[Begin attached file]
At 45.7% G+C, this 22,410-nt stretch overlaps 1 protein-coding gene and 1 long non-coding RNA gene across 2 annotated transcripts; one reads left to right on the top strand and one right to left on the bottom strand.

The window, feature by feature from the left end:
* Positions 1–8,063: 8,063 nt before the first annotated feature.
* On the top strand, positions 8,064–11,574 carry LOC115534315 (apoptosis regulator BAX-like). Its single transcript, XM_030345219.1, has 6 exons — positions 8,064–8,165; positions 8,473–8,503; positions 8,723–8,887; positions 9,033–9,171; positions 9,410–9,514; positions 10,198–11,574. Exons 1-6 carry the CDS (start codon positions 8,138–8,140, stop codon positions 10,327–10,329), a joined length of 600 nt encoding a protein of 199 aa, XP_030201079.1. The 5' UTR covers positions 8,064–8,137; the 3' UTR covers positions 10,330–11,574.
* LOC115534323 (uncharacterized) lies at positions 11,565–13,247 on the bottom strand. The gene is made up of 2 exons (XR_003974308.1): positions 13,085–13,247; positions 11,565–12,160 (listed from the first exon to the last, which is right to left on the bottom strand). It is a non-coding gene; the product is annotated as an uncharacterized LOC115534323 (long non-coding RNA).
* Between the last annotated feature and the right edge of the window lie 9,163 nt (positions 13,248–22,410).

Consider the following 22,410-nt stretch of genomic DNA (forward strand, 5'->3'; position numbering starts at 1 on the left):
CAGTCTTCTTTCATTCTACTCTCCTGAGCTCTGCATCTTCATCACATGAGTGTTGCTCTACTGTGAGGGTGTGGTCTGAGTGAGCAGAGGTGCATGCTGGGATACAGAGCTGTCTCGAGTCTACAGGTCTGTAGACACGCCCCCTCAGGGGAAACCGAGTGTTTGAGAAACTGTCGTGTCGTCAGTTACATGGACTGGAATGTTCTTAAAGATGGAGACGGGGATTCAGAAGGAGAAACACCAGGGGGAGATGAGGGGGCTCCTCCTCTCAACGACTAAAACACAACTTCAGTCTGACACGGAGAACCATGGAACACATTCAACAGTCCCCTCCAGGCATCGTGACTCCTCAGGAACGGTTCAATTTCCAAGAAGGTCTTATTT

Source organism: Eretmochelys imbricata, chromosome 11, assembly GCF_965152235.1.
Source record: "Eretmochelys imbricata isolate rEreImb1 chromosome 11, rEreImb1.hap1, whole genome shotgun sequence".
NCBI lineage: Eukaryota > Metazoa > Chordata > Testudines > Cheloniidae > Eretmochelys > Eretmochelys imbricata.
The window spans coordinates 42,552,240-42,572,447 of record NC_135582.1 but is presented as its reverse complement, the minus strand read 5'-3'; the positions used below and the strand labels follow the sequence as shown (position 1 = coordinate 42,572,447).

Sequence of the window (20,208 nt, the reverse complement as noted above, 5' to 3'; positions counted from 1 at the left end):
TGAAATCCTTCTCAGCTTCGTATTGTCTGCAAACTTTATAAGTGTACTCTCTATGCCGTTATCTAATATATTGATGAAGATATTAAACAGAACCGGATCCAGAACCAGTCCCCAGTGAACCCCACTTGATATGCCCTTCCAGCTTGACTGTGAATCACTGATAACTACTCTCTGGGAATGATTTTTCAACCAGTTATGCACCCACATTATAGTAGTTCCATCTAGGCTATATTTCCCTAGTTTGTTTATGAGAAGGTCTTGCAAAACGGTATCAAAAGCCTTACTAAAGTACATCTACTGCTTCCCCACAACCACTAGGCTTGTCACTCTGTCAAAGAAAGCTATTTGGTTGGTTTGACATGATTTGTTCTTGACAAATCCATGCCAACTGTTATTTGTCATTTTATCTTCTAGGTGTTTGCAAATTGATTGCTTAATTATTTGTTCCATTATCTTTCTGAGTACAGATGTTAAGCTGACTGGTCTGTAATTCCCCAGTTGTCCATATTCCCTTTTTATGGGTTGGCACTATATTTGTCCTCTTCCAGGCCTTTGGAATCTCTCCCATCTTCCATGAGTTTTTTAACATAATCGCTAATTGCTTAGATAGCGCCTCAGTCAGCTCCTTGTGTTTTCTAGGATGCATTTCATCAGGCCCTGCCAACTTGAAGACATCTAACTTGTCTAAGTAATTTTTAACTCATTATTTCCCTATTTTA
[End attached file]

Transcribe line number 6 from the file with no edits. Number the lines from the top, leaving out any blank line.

* Between the last annotated feature and the right edge of the window lie 9,163 nt (positions 13,248–22,410).